FanDuel - WFBC

October 09, 2013

Girardi Spurns Cubs, Signs 4-Year Deal with Yankees: The Chicago Cubs' search for a manager will take another direction after the New York Yankees announced that Joe Girardi agreed to a four-year contract through 2017. Girardi, a former Cubs player and Illinois native, was the focus of the Cubs' managerial search after Dale Sveum was fired Sept. 30. Possible hires include former major league managers Manny Acta and A.J. Hinch and San Diego Padres bench coach Rick Renteria.

posted by rcade to baseball at 04:21 PM - 17 comments

I would have been surprised if he left. Although he's not the greatest of strategists known to MLB, Girardi's alwyas shown a fairly easy-going demeanor in New York, which doesn't seem to be a simple thing to pull off.

posted by dyams at 06:17 PM on October 09

I wonder whether he'll be able to finish that new contract in New York, given the rocky times ahead for the Yankees.

posted by rcade at 06:45 PM on October 09

I'm not sure what the upside in his staying is.

The Yankees are a mess, he's already won a WS with them, and if he does manage to bring them back he wins championship #456. If he brings the Cubs to the WS he's a legend. But hey, lot of money.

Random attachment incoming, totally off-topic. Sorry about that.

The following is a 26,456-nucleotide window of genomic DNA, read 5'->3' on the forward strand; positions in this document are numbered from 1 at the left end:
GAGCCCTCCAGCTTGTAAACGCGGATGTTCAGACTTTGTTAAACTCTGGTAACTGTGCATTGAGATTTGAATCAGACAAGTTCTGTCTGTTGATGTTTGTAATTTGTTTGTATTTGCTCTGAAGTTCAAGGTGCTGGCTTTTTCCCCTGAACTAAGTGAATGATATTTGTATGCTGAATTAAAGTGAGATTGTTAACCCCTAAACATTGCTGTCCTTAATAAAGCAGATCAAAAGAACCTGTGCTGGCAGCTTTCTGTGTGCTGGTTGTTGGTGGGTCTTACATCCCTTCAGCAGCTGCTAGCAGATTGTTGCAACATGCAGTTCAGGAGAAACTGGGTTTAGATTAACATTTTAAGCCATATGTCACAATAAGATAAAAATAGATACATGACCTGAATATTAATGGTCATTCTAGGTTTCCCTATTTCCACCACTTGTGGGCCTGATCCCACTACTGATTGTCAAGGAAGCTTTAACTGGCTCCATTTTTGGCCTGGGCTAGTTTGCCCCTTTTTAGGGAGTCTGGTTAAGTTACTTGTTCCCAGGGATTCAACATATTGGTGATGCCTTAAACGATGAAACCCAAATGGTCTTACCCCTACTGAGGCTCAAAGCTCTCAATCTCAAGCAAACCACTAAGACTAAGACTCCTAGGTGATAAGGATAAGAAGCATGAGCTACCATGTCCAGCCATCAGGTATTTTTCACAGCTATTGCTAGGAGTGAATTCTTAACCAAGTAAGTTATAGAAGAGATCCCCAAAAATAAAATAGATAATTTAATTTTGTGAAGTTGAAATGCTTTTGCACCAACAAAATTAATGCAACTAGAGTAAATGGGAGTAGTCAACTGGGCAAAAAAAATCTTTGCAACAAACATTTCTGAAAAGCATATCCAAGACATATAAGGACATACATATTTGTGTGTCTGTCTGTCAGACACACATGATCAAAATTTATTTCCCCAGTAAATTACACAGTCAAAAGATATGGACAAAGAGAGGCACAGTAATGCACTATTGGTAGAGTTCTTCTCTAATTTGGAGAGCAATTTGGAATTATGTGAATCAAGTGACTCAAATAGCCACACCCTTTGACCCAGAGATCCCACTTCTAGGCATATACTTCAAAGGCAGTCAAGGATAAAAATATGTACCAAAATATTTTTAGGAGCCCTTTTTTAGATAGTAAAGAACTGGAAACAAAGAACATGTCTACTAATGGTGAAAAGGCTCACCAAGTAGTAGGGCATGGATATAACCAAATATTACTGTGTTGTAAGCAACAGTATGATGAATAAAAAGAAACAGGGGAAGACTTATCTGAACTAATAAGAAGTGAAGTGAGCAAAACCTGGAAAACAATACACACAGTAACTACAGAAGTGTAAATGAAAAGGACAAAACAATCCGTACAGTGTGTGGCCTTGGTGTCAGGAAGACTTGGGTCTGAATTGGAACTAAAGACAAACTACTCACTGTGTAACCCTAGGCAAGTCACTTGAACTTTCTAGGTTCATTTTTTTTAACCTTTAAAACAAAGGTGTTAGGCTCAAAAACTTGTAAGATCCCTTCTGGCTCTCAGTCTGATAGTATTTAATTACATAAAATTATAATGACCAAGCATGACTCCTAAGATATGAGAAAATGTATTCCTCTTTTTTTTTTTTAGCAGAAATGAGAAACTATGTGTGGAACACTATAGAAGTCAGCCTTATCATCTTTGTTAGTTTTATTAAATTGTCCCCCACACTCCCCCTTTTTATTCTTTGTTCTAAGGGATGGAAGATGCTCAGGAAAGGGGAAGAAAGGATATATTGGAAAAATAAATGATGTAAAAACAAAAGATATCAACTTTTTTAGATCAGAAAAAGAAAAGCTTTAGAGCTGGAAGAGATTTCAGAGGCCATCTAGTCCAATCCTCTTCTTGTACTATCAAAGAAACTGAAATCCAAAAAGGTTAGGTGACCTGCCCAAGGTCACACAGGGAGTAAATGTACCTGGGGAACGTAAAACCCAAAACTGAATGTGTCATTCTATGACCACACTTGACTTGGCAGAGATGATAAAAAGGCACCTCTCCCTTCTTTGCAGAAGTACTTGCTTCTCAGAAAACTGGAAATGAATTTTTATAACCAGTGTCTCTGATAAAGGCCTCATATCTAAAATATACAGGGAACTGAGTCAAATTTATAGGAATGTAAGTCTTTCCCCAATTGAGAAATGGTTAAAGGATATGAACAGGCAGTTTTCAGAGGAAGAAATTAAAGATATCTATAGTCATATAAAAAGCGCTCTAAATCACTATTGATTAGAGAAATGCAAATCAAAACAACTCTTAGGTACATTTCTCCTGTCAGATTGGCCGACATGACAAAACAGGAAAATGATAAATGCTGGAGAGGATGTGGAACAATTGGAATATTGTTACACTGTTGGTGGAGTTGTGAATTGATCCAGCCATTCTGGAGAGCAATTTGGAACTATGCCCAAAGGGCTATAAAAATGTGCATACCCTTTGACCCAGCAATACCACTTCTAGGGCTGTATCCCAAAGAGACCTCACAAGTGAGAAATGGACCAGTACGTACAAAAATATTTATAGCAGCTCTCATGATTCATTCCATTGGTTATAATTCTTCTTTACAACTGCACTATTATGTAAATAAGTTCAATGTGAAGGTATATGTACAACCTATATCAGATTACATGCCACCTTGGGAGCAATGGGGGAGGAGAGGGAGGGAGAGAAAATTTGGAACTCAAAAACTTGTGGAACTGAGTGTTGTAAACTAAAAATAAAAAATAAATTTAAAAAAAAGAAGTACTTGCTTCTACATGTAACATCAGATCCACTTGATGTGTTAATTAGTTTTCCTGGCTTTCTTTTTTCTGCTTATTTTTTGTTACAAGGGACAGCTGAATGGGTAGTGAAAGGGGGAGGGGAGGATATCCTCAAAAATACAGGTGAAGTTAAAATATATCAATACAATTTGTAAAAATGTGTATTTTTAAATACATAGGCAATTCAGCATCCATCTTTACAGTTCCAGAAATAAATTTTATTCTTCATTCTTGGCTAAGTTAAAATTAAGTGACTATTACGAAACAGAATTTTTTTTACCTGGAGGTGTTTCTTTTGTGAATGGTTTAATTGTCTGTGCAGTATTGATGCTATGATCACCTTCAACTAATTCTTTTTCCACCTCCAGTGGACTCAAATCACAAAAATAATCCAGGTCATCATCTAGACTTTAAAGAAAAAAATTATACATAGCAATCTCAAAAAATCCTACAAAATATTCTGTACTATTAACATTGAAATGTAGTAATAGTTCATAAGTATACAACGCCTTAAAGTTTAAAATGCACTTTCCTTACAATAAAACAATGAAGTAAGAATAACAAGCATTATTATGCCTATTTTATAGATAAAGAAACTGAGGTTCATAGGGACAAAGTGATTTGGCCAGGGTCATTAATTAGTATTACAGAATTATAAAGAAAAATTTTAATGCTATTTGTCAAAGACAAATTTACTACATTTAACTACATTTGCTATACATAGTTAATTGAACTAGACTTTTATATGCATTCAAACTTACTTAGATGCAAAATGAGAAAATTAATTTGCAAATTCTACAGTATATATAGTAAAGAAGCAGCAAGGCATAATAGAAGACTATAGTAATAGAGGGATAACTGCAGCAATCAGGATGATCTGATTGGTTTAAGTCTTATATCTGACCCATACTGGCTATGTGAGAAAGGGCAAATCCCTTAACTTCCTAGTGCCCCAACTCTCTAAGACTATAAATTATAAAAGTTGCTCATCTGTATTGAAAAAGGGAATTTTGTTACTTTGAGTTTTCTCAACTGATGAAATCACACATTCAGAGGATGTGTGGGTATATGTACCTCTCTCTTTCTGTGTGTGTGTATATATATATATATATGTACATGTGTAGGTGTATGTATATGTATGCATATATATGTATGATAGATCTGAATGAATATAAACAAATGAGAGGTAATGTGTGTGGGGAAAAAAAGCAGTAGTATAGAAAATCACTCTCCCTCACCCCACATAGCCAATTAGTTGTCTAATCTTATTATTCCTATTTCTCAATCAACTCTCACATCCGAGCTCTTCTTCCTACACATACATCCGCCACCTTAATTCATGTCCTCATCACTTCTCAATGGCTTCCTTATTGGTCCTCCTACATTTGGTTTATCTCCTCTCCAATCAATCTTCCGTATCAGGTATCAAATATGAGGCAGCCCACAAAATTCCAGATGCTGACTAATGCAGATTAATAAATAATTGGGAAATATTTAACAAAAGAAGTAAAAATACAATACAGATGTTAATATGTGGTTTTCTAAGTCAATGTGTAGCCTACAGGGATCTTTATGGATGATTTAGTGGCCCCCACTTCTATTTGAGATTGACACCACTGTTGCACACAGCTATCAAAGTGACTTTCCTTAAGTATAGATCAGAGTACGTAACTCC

posted by justgary at 08:31 PM on October 09

If he brings the Cubs to the WS he's a legend.
I agree, but then again that was the same siren song when Theo Epstein became President of the Chicago Cubs... and they've lost just shy of 200 games over the last two seasons.


That franchise seems to have problems no mere front office or clubhouse management changes can fix. I haven't been paying attention as to whether Theo and Jed Hoyer have been quietly rebuilding that roster and farm system so as to explode into the playoffs unexpectedly, like the Ben Cherington-led Red Sox have.

posted by hincandenza at 10:08 PM on October 09

I'm not sure what the upside in his staying is

He makes great money, he's achieved near rock star status in NY, and his employer has the means and has and will continue to buy him anything he needs to be somewhat successful.

No dis to the Cubs, but Girardi only leaves NY if he's moving to a team loaded with young talent poised to move up. Cubs are at least 3 years from fitting that bill.

posted by cixelsyd at 10:22 PM on October 09

He makes great money

Agreed, as I mentioned. It was rumored the Cubs would beat any offer by the Yankees, but I don't know if that was true or if they actually would have.

he's achieved near rock star status in NY

Which could vanish with a losing season or two.

and his employer has the means and has and will continue to buy him anything he needs to be somewhat successful.

I'm not sure what somewhat successful means, but it doesn't sound like 'somewhat successful is something that will fly in NY. If he doesn't get the Yankees back in the playoffs he won't last his contract (though that's not unusual). And I'm not sure how closely you follow the Yankees, but not many people believe this Yankees ownership is as concerned with winning as with getting under the luxury tax.

Cubs are at least 3 years from fitting that bill.

And he signed a 4 year contract.